Missing the Point
Steve Heitner (“Kvetch ’n’ Kvell,” Nov. 14) misses the point of Greta Thunberg’s mission, instead resorting to the Republican game plan: Demean the opposition and then make unsubstantiated claims about them — someone convinced her the world is about to end thus rendering her a frightened, abused child, full of fear, hate and mindless aggression.
Heitner, we’re still here, but in case you haven’t noticed, the ice is melting, sea levels are rising and our weather has taken a turn for the worse. But no mind; it’s all a Chinese hoax.
Heitner’s prediction is a bold one. But I suspect we will not be here 50 or 100 years from now, so we’ll never learn of the efficacy of his look into the future. However, our children and grandchildren will be here, left to deal with the mess we are making.
Why? Because, rather than behave like the adult humans God created, we resort to infantile behavior: name calling, innuendo and unsubstantiated claims. Those of us who are concerned about climate change could be wrong. But we could be right, in which case further dithering will make the world a pretty unsafe place for all us. Not nice.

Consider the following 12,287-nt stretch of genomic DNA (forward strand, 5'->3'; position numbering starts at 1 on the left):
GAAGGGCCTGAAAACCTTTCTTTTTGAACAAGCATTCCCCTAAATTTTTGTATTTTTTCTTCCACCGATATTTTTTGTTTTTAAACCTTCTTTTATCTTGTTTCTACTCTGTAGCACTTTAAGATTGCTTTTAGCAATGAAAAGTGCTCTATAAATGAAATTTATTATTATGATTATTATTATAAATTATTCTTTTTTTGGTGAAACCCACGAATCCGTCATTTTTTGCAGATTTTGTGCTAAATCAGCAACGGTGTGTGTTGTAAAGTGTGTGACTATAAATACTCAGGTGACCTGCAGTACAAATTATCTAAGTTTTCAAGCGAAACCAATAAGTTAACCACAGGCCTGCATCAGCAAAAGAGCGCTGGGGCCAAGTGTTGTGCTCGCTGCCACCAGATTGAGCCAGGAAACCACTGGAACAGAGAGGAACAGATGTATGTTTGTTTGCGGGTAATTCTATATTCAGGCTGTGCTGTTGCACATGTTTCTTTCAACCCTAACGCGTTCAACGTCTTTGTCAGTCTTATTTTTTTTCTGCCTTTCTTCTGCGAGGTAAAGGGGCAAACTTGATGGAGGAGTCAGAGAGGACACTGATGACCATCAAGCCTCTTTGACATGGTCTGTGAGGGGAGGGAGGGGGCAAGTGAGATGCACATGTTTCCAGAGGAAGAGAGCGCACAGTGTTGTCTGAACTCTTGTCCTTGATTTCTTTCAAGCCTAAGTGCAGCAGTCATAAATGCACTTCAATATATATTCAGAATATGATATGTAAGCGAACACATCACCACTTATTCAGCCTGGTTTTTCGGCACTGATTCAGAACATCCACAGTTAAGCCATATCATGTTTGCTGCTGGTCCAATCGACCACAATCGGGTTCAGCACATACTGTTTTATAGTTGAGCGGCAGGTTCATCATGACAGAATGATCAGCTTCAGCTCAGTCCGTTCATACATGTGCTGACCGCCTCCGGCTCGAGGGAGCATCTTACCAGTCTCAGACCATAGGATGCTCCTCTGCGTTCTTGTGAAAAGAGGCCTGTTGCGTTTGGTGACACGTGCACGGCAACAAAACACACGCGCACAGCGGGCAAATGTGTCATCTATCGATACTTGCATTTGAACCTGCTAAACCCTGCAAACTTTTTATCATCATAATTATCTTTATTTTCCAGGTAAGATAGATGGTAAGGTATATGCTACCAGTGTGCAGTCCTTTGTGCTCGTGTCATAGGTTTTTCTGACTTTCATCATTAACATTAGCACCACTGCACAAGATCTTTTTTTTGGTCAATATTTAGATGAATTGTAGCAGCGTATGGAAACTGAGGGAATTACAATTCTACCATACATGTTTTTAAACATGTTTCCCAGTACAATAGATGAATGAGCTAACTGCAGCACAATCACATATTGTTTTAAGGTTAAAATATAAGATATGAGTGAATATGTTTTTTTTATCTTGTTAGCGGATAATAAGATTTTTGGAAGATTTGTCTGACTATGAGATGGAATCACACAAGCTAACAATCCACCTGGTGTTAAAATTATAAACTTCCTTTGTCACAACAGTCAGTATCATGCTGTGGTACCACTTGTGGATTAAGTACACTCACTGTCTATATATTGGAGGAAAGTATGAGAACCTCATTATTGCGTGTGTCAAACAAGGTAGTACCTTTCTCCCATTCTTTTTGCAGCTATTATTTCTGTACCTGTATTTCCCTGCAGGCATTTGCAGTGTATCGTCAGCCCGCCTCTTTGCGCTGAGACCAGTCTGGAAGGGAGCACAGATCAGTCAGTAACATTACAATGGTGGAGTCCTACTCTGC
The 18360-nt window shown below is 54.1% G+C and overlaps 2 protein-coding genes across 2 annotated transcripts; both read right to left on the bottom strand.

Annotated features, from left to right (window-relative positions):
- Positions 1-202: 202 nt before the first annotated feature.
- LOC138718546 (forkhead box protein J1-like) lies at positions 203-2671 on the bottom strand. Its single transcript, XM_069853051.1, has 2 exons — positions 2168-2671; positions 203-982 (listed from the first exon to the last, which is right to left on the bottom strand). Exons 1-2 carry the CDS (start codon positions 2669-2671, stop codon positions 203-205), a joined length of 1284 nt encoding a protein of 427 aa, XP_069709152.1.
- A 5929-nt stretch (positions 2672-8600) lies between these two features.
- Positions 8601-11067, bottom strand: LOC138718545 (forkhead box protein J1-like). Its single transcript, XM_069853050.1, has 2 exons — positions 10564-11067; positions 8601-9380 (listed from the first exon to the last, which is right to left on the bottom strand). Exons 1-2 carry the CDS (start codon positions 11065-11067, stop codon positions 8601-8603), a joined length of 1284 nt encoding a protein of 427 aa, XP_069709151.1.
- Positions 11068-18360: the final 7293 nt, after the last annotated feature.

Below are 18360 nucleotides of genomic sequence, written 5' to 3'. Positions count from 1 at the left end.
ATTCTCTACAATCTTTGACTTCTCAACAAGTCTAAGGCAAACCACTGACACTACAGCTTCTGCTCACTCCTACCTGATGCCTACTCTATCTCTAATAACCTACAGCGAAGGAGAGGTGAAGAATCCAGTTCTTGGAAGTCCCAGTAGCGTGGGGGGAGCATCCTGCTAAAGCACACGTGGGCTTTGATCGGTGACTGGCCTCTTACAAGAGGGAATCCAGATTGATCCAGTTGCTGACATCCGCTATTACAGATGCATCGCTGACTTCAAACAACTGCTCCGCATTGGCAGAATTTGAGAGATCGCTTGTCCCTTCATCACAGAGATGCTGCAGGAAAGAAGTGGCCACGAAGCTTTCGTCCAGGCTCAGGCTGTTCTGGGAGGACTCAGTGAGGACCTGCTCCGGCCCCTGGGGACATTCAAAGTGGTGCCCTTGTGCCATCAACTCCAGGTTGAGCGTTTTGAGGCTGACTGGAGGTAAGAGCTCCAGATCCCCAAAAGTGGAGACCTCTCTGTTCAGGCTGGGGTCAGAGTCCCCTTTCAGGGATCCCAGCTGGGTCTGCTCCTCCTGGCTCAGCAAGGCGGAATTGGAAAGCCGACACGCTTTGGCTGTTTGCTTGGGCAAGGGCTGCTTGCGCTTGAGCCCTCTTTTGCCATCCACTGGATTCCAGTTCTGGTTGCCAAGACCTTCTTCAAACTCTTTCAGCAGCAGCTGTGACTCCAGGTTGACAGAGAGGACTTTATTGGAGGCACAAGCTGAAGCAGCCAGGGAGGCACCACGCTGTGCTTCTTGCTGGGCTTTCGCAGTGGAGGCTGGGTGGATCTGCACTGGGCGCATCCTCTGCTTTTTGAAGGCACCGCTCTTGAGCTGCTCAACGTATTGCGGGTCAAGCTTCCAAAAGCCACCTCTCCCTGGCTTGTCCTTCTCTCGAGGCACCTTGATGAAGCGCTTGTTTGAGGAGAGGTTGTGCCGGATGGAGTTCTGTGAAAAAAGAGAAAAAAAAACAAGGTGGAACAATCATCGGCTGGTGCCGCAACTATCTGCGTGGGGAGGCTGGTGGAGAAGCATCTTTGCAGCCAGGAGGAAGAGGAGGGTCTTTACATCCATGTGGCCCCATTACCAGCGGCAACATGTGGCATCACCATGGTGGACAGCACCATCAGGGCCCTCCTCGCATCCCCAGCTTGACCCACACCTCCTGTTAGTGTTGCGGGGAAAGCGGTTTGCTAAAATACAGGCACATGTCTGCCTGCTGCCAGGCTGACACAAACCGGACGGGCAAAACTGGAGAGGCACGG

Frank L. Friedman | Philadelphia
Letter Writer Is Half-Right
In his letter reacting to Leon S. Malmud’s op-ed statement that the U.S. is the first nation in post-biblical history to grant equal citizenship to Jews (“Kvetch ’n’ Kvell,” Nov. 14), Mehmet Fuat Ulus claims that the Ottoman Turks “not only generated and maintained a refuge for … Jews fleeing oppression … during [the] 14th and 15th centuries, but also granted them equal citizenship …”
Ulus is only half-right. Although the Ottoman Empire was a haven for Jews fleeing from oppression in Western Europe during that time period, the Ottomans did not treat them as equal citizens.
According to the Encyclopedia Judaica’s entry on the Ottoman Empire, Muhammad II, the empire’s sultan from 1451-81, “… imposed taxes upon the Jews: bash karaj, an annual poll tax; rab akcesi, a rabbi tax which permitted them to appoint a rabbi as leader; and avarid, an extraordinary tax paid in the time of war.” The fact that none of these taxes were imposed on the empire’s Muslims who made up the majority of Ottoman Turks clearly indicates that Jews were discriminated against since they had to pay taxes that the majority of Ottoman Turks were exempt from paying.
Ulus paints a rosier picture of the Ottoman Empire than the historical record indicates. Consequently, Malmud’s statement about the U.S. being the first post-biblical nation to treat Jews equally still stands, despite Ulus’ protestations to the contrary. l
Jerry Stern | Merion Station